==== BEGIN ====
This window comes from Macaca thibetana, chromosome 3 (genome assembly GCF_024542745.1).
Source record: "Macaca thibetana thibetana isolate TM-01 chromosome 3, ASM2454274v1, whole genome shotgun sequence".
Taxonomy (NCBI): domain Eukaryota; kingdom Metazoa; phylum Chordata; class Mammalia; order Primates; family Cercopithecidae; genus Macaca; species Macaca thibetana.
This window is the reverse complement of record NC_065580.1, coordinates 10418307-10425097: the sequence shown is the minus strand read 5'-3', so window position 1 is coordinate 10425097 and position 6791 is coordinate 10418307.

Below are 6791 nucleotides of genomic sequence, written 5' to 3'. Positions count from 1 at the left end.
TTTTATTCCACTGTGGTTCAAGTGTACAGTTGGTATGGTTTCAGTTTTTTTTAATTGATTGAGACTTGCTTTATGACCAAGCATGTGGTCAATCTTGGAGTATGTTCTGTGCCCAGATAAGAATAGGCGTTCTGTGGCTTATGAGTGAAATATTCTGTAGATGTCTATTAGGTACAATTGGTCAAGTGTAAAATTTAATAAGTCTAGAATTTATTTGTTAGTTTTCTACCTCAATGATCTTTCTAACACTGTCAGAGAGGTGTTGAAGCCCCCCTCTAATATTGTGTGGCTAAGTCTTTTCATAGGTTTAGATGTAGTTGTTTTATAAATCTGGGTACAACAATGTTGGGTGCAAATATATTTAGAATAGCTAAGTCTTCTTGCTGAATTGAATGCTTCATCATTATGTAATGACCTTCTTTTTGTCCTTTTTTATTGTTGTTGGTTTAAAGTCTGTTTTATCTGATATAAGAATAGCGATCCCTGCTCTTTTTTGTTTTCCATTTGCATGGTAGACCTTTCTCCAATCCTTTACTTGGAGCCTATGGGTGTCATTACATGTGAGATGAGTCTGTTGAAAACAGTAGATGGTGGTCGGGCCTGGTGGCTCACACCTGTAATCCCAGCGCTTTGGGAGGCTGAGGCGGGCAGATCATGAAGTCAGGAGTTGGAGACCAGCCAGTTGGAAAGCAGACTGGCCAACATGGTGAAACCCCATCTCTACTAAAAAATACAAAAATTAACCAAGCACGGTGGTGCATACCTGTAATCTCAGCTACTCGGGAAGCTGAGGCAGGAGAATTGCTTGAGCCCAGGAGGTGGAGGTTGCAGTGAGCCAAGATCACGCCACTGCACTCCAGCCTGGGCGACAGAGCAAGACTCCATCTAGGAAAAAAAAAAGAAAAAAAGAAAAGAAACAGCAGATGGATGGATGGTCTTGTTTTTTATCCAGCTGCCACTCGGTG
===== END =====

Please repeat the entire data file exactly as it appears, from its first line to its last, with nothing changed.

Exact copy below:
This window comes from Macaca thibetana, chromosome 3 (genome assembly GCF_024542745.1).
Source record: "Macaca thibetana thibetana isolate TM-01 chromosome 3, ASM2454274v1, whole genome shotgun sequence".
Taxonomy (NCBI): domain Eukaryota; kingdom Metazoa; phylum Chordata; class Mammalia; order Primates; family Cercopithecidae; genus Macaca; species Macaca thibetana.
This window is the reverse complement of record NC_065580.1, coordinates 10418307-10425097: the sequence shown is the minus strand read 5'-3', so window position 1 is coordinate 10425097 and position 6791 is coordinate 10418307.

Below are 6791 nucleotides of genomic sequence, written 5' to 3'. Positions count from 1 at the left end.
TTTTATTCCACTGTGGTTCAAGTGTACAGTTGGTATGGTTTCAGTTTTTTTTAATTGATTGAGACTTGCTTTATGACCAAGCATGTGGTCAATCTTGGAGTATGTTCTGTGCCCAGATAAGAATAGGCGTTCTGTGGCTTATGAGTGAAATATTCTGTAGATGTCTATTAGGTACAATTGGTCAAGTGTAAAATTTAATAAGTCTAGAATTTATTTGTTAGTTTTCTACCTCAATGATCTTTCTAACACTGTCAGAGAGGTGTTGAAGCCCCCCTCTAATATTGTGTGGCTAAGTCTTTTCATAGGTTTAGATGTAGTTGTTTTATAAATCTGGGTACAACAATGTTGGGTGCAAATATATTTAGAATAGCTAAGTCTTCTTGCTGAATTGAATGCTTCATCATTATGTAATGACCTTCTTTTTGTCCTTTTTTATTGTTGTTGGTTTAAAGTCTGTTTTATCTGATATAAGAATAGCGATCCCTGCTCTTTTTTGTTTTCCATTTGCATGGTAGACCTTTCTCCAATCCTTTACTTGGAGCCTATGGGTGTCATTACATGTGAGATGAGTCTGTTGAAAACAGTAGATGGTGGTCGGGCCTGGTGGCTCACACCTGTAATCCCAGCGCTTTGGGAGGCTGAGGCGGGCAGATCATGAAGTCAGGAGTTGGAGACCAGCCAGTTGGAAAGCAGACTGGCCAACATGGTGAAACCCCATCTCTACTAAAAAATACAAAAATTAACCAAGCACGGTGGTGCATACCTGTAATCTCAGCTACTCGGGAAGCTGAGGCAGGAGAATTGCTTGAGCCCAGGAGGTGGAGGTTGCAGTGAGCCAAGATCACGCCACTGCACTCCAGCCTGGGCGACAGAGCAAGACTCCATCTAGGAAAAAAAAAAGAAAAAAAGAAAAGAAACAGCAGATGGATGGATGGTCTTGTTTTTTATCCAGCTGCCACTCGGTG